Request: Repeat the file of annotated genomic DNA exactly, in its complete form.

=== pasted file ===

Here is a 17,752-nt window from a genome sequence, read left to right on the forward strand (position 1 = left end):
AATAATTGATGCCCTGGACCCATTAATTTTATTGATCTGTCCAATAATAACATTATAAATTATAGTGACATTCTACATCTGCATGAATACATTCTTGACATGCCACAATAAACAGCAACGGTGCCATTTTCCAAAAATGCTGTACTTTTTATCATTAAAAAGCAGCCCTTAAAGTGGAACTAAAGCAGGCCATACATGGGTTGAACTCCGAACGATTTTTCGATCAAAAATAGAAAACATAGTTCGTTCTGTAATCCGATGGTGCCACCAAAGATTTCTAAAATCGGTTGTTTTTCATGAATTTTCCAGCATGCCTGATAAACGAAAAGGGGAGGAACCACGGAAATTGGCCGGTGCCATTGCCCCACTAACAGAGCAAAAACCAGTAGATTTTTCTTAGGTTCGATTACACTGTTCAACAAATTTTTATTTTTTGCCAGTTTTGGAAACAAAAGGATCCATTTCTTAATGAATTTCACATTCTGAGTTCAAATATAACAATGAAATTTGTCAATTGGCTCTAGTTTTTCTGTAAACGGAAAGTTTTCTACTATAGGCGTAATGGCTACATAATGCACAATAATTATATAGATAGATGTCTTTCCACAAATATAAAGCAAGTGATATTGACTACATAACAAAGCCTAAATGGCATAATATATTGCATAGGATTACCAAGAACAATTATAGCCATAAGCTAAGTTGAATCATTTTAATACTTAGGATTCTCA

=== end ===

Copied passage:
Here is a 17,752-nt window from a genome sequence, read left to right on the forward strand (position 1 = left end):
AATAATTGATGCCCTGGACCCATTAATTTTATTGATCTGTCCAATAATAACATTATAAATTATAGTGACATTCTACATCTGCATGAATACATTCTTGACATGCCACAATAAACAGCAACGGTGCCATTTTCCAAAAATGCTGTACTTTTTATCATTAAAAAGCAGCCCTTAAAGTGGAACTAAAGCAGGCCATACATGGGTTGAACTCCGAACGATTTTTCGATCAAAAATAGAAAACATAGTTCGTTCTGTAATCCGATGGTGCCACCAAAGATTTCTAAAATCGGTTGTTTTTCATGAATTTTCCAGCATGCCTGATAAACGAAAAGGGGAGGAACCACGGAAATTGGCCGGTGCCATTGCCCCACTAACAGAGCAAAAACCAGTAGATTTTTCTTAGGTTCGATTACACTGTTCAACAAATTTTTATTTTTTGCCAGTTTTGGAAACAAAAGGATCCATTTCTTAATGAATTTCACATTCTGAGTTCAAATATAACAATGAAATTTGTCAATTGGCTCTAGTTTTTCTGTAAACGGAAAGTTTTCTACTATAGGCGTAATGGCTACATAATGCACAATAATTATATAGATAGATGTCTTTCCACAAATATAAAGCAAGTGATATTGACTACATAACAAAGCCTAAATGGCATAATATATTGCATAGGATTACCAAGAACAATTATAGCCATAAGCTAAGTTGAATCATTTTAATACTTAGGATTCTCA